Women religious lead anti-human trafficking efforts

White House Advisory Council on Faith-Based and Neighborhood Partnerships membersModern-day slavery. It’s defined as the trafficking of humans for sex and labor. Perhaps alarmingly, it’s the third-most powerful source of criminal commerce, after drugs and firearms, all over the world. It’s reportedly an annual exchange of $32 billion for the dehumanization of more than 20 million adults and children. It’s a global atrocity that Sister Marlene Weisenbeck has studied intensively as a member of the White House Advisory Council on Faith-Based and Neighborhood Partnerships. It’s a form of exploitation she is proud to proclaim as a universal priority for women religious. It’s a crisis she was honored to address at Yale University in New Haven, Conn. And it’s a new challenge of social justice for FSPA.

The creation of the advisory council coincided with the 150th anniversary of the emancipation proclamation—an event commemorated by President Barack Obama in September of 2012. The group is responsible for identifying the ultimate delivery of social services, appraising public policy for partnerships of faith and community and making recommendations to the president and administration on changes in policies, programs and practices. They are 15 religious leaders who represent organizations of many genres like the National Association of Evangelicals, United Way Worldwide, the Greek Orthodox Archdiocese of America and the Buddha’s Light International Association. “I believe the support I expressed for health care reform during my presidency of the Leadership Conference for Women Religious led to my invitation to serve ...” Sister Marlene considers.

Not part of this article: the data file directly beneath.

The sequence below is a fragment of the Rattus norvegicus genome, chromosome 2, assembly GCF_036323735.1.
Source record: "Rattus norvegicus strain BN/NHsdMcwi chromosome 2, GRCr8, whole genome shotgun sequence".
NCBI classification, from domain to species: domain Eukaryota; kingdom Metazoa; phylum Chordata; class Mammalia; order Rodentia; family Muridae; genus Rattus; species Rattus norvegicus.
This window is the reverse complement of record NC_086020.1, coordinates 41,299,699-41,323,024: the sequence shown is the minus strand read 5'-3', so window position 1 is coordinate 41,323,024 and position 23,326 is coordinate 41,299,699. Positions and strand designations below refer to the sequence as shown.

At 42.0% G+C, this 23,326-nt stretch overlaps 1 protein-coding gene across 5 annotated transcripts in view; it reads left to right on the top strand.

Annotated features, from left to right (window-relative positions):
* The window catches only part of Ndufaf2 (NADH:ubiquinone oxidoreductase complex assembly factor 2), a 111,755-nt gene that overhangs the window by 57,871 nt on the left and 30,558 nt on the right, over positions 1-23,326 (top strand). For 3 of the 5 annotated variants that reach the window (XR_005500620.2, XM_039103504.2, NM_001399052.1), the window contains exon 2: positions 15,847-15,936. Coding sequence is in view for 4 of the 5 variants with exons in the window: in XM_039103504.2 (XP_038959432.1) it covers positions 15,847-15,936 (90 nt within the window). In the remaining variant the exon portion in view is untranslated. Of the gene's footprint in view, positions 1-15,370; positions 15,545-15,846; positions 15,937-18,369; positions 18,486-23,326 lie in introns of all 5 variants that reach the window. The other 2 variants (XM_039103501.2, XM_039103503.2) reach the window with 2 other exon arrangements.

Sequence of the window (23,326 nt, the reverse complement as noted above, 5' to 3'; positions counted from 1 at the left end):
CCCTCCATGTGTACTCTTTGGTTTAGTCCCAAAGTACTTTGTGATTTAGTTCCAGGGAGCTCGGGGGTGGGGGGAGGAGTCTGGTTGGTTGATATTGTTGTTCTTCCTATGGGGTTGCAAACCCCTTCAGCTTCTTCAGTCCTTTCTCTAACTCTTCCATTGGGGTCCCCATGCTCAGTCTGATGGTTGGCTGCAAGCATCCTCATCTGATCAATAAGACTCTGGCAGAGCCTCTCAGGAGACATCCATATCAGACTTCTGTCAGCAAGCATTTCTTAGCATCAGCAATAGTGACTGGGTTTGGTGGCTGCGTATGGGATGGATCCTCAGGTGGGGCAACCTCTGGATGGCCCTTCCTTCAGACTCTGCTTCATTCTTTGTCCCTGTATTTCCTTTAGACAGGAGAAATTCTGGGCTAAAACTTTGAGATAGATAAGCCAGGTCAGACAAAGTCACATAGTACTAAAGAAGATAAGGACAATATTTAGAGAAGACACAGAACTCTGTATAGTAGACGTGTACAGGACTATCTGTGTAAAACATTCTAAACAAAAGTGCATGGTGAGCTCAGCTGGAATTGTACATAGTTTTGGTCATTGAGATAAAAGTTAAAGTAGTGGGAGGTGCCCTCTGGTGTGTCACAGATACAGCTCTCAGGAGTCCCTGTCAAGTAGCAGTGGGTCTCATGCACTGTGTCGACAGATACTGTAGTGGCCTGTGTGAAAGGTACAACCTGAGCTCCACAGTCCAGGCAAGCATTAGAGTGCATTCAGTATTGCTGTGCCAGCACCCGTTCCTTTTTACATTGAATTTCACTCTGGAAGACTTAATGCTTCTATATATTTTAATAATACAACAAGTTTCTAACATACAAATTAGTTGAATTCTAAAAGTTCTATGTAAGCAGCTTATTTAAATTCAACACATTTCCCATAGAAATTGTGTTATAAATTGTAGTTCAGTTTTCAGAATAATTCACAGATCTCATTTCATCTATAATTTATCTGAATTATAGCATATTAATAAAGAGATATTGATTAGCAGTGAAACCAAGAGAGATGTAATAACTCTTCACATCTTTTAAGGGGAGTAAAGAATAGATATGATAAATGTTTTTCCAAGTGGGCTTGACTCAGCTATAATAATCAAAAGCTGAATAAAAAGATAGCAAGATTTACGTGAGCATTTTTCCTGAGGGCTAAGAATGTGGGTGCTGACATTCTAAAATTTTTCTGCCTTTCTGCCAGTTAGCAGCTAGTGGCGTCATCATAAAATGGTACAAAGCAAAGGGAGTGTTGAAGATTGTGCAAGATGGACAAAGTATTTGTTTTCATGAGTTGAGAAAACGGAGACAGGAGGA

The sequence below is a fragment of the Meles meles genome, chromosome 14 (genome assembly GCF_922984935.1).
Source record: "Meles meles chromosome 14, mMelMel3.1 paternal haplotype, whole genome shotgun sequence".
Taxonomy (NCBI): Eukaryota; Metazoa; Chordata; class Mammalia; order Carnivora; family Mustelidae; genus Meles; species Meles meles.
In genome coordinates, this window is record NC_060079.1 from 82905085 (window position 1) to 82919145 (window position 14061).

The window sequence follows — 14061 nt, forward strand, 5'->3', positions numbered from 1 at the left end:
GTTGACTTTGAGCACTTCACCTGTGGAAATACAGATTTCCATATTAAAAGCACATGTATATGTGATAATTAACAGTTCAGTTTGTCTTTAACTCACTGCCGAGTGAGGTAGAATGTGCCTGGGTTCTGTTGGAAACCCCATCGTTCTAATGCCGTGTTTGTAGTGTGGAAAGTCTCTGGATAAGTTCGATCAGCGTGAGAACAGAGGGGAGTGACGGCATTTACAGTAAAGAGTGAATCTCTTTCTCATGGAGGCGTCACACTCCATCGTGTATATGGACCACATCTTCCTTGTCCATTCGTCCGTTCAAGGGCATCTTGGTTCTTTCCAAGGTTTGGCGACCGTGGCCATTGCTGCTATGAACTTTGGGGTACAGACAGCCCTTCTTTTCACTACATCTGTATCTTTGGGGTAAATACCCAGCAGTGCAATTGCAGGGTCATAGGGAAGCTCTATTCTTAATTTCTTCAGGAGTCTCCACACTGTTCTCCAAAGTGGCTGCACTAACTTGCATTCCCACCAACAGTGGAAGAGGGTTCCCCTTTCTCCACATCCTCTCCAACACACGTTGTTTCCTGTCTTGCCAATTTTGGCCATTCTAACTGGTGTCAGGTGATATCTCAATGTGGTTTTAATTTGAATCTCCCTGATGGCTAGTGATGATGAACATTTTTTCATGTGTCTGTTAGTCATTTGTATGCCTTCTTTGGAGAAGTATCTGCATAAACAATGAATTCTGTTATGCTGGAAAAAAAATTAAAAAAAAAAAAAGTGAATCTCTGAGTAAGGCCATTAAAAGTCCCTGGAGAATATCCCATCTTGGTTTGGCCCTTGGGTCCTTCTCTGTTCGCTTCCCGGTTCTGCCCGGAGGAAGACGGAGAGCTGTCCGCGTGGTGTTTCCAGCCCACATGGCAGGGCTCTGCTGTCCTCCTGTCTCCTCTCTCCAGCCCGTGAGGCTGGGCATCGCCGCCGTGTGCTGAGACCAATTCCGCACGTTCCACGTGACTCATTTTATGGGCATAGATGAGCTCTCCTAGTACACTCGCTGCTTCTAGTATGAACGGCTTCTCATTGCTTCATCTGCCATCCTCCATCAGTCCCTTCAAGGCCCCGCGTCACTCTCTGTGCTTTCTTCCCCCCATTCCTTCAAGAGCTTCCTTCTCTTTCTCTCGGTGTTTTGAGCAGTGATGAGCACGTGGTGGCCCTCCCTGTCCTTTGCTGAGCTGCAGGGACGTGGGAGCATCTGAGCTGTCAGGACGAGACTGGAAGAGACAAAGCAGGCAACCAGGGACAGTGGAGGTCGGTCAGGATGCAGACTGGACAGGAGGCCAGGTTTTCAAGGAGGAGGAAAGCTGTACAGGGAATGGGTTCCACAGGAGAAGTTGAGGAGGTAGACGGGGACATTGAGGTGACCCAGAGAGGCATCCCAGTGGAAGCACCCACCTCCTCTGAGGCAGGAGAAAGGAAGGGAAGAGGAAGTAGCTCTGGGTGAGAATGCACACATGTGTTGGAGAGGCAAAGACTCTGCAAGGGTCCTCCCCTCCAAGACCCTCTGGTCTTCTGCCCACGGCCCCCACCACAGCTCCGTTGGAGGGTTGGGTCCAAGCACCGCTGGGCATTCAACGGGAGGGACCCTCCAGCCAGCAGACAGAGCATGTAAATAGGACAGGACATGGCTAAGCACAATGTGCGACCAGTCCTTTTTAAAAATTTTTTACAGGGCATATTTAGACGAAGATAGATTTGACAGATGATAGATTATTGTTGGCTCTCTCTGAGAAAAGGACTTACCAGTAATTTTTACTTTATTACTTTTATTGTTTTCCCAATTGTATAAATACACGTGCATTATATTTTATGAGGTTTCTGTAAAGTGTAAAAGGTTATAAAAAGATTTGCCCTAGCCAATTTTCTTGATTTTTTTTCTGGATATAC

By their collective efforts, the advisory council has submitted the report Building Partnerships to Eradicate Modern-day Slavery to President Obama. It encapsulates the trafficking atrocities that exist in every corner, in every nation, to women, children and men of every ethnicity: “Slavery is pernicious and vast; it is a hidden, complex and often well-organized transnational crime, occurring on an immense scale around the world.” Sister Marlene’s councillary charge was to identify the efforts of women religious worldwide to stop human trafficking, primarily sexual abuse and exploitation. “I was astounded by the coalitions created in a quiet way, I think, because that’s often the way women religious work.” With communities posted on local levels as well as in international provinces, “We’re able to affect a global effort on this need in ways that other groups are not.”

Sister Marlene speakingShe identifies a few of the more vocal groups—armed with awareness, advocacy and action—that she discovered. Stop Trafficking is a coalition of nearly 80 congregations of primarily women religious who act both as sponsors for the organization and who take corporate stances against human trafficking. The Polaris Project facilitates the National Human Trafficking Hotline, provides victim outreach like emergency services, group therapy and transitional housing; and also maps out victim resources state-by-state on its website. The project is replicated in the efforts of women religious in the Bakhita Initiative which also provides an online resources map (one that covers all of North America and part of Central America) as well as conferences, workshops, corporate advocacy, educational materials, legislative advocacy, research and prayer.